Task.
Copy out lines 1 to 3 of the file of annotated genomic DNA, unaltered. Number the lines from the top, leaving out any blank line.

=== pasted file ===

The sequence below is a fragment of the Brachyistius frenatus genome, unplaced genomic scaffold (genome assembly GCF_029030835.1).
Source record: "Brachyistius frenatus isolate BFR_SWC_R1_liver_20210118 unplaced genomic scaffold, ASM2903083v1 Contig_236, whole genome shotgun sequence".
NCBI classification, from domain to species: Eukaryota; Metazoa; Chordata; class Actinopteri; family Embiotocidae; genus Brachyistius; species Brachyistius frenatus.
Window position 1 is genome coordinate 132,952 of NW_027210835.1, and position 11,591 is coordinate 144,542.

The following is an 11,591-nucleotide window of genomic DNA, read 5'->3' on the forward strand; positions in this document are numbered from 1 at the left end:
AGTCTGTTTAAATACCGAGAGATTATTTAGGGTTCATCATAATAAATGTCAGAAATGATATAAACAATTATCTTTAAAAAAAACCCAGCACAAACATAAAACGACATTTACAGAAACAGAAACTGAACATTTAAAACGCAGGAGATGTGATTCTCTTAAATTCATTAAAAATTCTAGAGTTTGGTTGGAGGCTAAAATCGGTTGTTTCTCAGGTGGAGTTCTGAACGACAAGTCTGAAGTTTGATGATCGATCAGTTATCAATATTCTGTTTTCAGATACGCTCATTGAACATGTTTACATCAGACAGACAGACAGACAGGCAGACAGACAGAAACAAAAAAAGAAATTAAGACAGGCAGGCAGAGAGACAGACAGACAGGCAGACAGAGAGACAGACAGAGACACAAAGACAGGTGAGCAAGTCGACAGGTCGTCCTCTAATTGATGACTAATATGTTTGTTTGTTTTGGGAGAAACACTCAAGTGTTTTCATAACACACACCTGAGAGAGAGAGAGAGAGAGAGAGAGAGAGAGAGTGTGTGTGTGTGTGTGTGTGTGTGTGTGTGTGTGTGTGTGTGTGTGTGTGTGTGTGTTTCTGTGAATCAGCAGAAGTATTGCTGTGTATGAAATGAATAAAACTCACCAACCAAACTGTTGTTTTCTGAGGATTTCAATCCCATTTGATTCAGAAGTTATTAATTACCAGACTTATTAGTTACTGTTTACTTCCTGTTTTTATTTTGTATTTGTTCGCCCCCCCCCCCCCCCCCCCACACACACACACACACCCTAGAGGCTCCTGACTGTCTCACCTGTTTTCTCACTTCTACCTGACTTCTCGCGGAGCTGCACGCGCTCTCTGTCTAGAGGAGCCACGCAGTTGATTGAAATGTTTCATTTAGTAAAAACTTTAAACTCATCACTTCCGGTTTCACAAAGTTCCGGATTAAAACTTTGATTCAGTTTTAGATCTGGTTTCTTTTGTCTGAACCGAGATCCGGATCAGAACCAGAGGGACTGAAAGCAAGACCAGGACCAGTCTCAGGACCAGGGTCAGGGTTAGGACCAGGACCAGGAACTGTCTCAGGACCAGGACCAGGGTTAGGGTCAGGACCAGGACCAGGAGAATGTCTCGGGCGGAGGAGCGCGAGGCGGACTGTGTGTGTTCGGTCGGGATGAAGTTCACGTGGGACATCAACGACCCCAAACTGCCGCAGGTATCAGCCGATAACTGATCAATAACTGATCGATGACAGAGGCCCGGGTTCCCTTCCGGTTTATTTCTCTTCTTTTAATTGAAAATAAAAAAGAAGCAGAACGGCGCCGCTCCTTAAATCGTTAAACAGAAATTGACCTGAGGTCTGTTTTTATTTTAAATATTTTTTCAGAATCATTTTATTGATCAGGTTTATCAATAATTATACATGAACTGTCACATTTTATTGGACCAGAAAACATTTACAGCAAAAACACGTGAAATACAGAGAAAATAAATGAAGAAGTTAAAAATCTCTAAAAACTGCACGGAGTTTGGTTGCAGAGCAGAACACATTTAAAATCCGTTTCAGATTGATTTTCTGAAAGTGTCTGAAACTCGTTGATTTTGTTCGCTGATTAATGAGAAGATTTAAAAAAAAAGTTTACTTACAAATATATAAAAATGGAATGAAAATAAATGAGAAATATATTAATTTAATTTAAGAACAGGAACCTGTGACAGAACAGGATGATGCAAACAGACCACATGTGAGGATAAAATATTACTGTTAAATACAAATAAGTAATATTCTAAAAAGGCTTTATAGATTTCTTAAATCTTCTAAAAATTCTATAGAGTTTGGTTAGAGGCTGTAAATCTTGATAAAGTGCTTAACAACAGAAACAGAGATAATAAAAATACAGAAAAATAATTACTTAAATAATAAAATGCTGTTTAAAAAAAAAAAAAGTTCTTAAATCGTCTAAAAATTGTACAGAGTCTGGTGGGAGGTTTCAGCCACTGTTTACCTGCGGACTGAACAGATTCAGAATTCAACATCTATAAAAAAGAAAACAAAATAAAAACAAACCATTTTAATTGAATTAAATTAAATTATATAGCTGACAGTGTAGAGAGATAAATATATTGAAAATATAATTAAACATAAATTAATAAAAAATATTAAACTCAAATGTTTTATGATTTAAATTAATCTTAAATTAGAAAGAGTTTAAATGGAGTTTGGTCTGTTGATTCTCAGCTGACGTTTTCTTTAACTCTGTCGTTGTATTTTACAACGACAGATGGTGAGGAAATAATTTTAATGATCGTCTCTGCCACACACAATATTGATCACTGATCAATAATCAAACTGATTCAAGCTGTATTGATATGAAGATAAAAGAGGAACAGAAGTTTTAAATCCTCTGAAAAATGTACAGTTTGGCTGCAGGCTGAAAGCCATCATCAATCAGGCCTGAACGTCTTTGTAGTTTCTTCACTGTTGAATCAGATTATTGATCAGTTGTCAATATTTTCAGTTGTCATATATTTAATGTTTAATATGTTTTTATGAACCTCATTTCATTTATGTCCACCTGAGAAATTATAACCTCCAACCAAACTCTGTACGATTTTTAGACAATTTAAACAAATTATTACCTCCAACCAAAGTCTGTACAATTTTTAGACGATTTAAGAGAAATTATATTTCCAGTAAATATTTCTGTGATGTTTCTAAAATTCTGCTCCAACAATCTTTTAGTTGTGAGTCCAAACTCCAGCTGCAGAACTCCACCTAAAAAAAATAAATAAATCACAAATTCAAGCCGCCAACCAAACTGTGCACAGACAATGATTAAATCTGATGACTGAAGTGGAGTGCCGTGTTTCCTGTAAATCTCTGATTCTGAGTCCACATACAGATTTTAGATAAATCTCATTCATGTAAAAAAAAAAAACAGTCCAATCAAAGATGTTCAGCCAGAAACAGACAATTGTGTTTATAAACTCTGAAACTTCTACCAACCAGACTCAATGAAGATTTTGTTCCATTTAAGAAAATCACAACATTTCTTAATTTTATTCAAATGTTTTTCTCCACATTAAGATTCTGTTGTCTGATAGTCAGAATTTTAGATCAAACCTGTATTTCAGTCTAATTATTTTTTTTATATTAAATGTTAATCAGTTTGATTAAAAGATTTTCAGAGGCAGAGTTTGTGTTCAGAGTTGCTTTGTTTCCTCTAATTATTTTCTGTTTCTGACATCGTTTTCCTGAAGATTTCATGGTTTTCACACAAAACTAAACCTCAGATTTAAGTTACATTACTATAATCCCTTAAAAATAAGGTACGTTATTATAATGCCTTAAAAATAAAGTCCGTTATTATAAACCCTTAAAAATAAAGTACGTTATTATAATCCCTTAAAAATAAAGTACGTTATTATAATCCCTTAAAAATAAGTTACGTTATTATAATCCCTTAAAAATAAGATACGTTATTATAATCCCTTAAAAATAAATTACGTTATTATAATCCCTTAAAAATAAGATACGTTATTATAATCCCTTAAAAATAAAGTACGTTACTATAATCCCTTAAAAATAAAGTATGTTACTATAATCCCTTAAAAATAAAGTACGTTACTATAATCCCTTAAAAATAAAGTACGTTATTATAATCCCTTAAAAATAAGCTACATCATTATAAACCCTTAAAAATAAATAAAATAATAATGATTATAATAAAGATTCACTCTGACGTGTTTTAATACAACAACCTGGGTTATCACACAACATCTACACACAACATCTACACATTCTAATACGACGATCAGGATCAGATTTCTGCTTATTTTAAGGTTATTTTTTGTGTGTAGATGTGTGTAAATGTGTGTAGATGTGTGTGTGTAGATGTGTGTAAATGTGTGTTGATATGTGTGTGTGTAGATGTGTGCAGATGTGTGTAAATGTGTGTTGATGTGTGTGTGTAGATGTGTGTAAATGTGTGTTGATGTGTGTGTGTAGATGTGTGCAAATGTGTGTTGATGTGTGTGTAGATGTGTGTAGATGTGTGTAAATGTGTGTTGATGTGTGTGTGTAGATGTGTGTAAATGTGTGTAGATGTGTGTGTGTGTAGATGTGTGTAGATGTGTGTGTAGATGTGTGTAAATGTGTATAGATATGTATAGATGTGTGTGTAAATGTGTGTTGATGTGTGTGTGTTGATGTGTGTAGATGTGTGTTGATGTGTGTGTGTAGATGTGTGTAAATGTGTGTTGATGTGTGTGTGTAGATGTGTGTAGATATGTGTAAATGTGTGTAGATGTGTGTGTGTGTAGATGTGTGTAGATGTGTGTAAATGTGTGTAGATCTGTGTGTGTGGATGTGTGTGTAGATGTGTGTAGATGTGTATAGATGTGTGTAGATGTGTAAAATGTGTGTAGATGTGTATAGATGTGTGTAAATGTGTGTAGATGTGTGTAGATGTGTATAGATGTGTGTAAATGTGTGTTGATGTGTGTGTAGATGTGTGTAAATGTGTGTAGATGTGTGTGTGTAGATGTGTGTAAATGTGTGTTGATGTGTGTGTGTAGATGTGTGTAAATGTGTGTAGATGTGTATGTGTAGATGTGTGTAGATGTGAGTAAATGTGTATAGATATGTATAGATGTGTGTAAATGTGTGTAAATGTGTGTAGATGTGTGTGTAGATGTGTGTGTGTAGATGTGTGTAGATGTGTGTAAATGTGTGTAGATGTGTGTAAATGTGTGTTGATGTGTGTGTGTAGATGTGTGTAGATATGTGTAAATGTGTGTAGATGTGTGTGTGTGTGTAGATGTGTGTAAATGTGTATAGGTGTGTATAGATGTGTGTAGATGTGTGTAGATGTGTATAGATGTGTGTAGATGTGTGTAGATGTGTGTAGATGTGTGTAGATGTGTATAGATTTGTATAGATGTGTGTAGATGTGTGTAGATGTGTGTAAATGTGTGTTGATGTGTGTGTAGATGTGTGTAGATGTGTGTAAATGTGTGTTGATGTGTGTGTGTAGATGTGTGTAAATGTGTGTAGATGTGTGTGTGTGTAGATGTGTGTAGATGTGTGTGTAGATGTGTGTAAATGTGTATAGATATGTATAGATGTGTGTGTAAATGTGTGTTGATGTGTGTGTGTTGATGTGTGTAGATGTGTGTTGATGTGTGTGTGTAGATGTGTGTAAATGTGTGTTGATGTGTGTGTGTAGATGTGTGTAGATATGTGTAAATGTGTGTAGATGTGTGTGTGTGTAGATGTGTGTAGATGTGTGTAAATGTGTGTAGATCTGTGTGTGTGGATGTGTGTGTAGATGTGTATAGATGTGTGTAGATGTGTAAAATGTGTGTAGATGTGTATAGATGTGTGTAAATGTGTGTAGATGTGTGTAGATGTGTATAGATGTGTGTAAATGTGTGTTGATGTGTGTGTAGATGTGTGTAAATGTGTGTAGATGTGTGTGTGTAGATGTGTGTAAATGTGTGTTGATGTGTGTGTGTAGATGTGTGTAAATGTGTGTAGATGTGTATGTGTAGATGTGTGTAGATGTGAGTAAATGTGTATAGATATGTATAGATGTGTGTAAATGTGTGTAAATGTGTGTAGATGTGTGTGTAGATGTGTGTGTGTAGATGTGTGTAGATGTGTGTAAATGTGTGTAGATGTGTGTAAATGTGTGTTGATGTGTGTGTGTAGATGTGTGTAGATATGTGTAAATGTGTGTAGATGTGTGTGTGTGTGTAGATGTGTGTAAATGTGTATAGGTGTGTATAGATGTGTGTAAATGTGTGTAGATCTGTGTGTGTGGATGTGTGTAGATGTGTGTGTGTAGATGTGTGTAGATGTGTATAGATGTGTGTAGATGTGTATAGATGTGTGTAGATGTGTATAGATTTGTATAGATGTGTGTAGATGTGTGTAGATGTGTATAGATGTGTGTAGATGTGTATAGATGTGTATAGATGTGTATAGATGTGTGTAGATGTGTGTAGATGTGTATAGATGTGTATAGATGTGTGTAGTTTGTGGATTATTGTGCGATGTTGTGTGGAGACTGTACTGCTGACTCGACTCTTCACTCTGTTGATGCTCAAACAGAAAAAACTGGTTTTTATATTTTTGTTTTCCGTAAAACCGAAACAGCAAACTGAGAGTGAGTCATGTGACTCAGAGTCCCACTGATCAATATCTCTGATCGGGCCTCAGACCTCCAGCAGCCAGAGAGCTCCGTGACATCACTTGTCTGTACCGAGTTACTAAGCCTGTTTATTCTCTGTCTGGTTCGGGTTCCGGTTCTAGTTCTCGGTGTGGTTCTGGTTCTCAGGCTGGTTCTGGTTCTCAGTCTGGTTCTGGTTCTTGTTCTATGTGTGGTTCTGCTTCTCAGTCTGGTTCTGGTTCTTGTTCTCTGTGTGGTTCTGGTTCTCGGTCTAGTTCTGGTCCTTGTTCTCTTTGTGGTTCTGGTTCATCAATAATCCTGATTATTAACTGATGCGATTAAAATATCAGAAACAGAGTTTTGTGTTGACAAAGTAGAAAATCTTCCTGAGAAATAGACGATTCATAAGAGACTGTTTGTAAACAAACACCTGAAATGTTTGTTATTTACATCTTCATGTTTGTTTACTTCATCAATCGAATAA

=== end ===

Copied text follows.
The sequence below is a fragment of the Brachyistius frenatus genome, unplaced genomic scaffold (genome assembly GCF_029030835.1).
Source record: "Brachyistius frenatus isolate BFR_SWC_R1_liver_20210118 unplaced genomic scaffold, ASM2903083v1 Contig_236, whole genome shotgun sequence".
NCBI classification, from domain to species: Eukaryota; Metazoa; Chordata; class Actinopteri; family Embiotocidae; genus Brachyistius; species Brachyistius frenatus.